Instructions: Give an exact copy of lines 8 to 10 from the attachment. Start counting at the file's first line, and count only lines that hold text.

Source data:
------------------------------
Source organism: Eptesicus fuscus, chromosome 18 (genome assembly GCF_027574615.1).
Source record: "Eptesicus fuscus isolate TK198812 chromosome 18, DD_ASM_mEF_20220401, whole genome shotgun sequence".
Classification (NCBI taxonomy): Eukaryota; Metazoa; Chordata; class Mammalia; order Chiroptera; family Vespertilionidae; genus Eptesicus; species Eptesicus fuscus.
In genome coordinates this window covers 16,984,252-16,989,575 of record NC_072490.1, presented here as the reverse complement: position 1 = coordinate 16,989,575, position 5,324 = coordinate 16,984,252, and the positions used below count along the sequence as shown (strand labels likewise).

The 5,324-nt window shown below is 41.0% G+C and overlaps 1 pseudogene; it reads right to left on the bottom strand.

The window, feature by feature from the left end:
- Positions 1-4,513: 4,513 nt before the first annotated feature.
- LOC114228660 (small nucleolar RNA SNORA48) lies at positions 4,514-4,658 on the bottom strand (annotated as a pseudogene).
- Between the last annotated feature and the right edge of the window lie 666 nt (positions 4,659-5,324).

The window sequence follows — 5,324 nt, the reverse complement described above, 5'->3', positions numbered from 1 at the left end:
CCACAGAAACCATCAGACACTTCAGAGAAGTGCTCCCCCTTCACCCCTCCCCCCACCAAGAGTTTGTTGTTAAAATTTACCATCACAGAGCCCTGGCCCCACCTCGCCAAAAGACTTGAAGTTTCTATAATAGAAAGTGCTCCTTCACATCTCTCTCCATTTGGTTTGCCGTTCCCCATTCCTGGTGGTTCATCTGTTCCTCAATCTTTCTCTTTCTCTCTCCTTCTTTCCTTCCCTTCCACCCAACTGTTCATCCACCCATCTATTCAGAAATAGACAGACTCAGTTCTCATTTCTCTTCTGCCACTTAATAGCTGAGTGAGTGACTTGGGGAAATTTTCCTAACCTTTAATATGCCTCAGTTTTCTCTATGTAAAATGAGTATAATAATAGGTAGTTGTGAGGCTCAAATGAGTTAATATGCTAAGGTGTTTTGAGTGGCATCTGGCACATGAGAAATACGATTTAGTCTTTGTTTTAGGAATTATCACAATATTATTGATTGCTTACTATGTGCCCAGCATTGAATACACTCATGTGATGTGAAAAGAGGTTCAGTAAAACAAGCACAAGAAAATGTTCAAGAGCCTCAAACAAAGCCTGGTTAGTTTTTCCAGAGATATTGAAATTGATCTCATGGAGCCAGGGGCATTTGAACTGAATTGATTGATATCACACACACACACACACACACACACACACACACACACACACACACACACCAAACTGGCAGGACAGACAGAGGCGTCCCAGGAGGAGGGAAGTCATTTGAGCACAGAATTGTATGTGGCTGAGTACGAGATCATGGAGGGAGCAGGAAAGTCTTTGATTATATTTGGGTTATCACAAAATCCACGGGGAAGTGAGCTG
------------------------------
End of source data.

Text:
- LOC114228660 (small nucleolar RNA SNORA48) lies at positions 4,514-4,658 on the bottom strand (annotated as a pseudogene).
- Between the last annotated feature and the right edge of the window lie 666 nt (positions 4,659-5,324).

The window sequence follows — 5,324 nt, the reverse complement described above, 5'->3', positions numbered from 1 at the left end: